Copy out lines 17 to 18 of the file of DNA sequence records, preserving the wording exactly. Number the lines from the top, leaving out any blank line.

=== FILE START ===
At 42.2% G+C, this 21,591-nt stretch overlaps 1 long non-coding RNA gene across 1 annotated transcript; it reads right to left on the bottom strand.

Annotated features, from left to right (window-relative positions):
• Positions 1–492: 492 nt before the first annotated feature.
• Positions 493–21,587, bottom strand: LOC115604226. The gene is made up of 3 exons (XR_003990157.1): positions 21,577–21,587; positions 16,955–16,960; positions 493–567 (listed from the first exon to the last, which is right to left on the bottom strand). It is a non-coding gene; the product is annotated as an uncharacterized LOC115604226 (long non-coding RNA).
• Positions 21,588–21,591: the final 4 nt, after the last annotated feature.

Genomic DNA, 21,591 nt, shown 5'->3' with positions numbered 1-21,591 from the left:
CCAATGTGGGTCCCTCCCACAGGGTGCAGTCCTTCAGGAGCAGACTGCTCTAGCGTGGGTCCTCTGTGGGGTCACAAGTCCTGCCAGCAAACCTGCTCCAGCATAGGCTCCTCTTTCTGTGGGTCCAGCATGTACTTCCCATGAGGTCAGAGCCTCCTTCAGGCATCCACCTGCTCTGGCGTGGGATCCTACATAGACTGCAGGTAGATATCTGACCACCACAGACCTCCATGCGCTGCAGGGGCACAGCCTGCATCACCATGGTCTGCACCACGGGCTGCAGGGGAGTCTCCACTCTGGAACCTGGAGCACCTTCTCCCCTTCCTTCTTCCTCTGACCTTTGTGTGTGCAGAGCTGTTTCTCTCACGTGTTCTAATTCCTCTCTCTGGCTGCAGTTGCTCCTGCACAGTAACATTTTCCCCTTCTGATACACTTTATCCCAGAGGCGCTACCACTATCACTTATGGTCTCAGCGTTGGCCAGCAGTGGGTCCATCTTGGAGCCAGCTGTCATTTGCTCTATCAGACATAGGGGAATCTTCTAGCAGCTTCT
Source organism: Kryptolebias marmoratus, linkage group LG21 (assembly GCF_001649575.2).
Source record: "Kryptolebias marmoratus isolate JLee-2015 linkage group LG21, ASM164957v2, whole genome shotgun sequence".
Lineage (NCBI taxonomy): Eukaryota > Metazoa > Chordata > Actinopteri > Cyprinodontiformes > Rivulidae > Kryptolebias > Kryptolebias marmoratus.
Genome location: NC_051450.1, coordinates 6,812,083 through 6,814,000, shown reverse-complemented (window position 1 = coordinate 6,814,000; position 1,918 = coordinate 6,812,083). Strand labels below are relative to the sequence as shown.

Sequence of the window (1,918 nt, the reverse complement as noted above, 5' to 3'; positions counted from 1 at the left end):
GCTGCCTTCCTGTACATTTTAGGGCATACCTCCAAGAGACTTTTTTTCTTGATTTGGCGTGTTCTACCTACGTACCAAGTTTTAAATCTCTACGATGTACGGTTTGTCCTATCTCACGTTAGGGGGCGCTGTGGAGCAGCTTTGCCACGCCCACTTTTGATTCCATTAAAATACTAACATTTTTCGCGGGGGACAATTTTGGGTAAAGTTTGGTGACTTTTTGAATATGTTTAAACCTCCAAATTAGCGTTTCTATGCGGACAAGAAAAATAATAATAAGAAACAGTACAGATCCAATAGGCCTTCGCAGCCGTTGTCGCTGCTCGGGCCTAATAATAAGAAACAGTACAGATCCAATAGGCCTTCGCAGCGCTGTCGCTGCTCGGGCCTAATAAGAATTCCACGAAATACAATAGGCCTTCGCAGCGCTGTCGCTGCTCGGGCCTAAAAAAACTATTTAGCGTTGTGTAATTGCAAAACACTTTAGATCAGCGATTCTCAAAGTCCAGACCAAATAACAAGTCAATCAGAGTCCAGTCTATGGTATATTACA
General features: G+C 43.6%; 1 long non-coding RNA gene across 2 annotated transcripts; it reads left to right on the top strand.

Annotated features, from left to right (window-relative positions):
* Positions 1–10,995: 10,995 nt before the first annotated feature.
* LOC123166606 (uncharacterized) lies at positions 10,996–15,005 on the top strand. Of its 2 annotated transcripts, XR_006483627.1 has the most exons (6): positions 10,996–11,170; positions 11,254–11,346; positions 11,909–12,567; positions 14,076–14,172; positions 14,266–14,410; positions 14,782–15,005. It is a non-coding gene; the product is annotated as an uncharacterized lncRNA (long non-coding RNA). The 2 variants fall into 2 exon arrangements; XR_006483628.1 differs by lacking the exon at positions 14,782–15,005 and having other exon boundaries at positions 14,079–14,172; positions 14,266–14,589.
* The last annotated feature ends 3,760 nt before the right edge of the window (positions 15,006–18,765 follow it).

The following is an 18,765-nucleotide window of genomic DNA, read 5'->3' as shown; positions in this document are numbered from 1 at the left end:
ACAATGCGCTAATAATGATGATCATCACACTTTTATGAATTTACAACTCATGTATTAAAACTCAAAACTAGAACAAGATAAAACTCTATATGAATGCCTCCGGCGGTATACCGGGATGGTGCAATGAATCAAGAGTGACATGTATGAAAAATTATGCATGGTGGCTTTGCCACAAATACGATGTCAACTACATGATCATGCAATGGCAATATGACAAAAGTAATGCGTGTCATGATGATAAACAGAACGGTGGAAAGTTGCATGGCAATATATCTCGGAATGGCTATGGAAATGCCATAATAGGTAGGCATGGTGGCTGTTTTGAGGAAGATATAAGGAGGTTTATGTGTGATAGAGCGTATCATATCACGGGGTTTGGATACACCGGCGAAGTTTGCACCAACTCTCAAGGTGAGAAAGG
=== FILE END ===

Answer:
* LOC123166606 (uncharacterized) lies at positions 10,996–15,005 on the top strand. Of its 2 annotated transcripts, XR_006483627.1 has the most exons (6): positions 10,996–11,170; positions 11,254–11,346; positions 11,909–12,567; positions 14,076–14,172; positions 14,266–14,410; positions 14,782–15,005. It is a non-coding gene; the product is annotated as an uncharacterized lncRNA (long non-coding RNA). The 2 variants fall into 2 exon arrangements; XR_006483628.1 differs by lacking the exon at positions 14,782–15,005 and having other exon boundaries at positions 14,079–14,172; positions 14,266–14,589.
* The last annotated feature ends 3,760 nt before the right edge of the window (positions 15,006–18,765 follow it).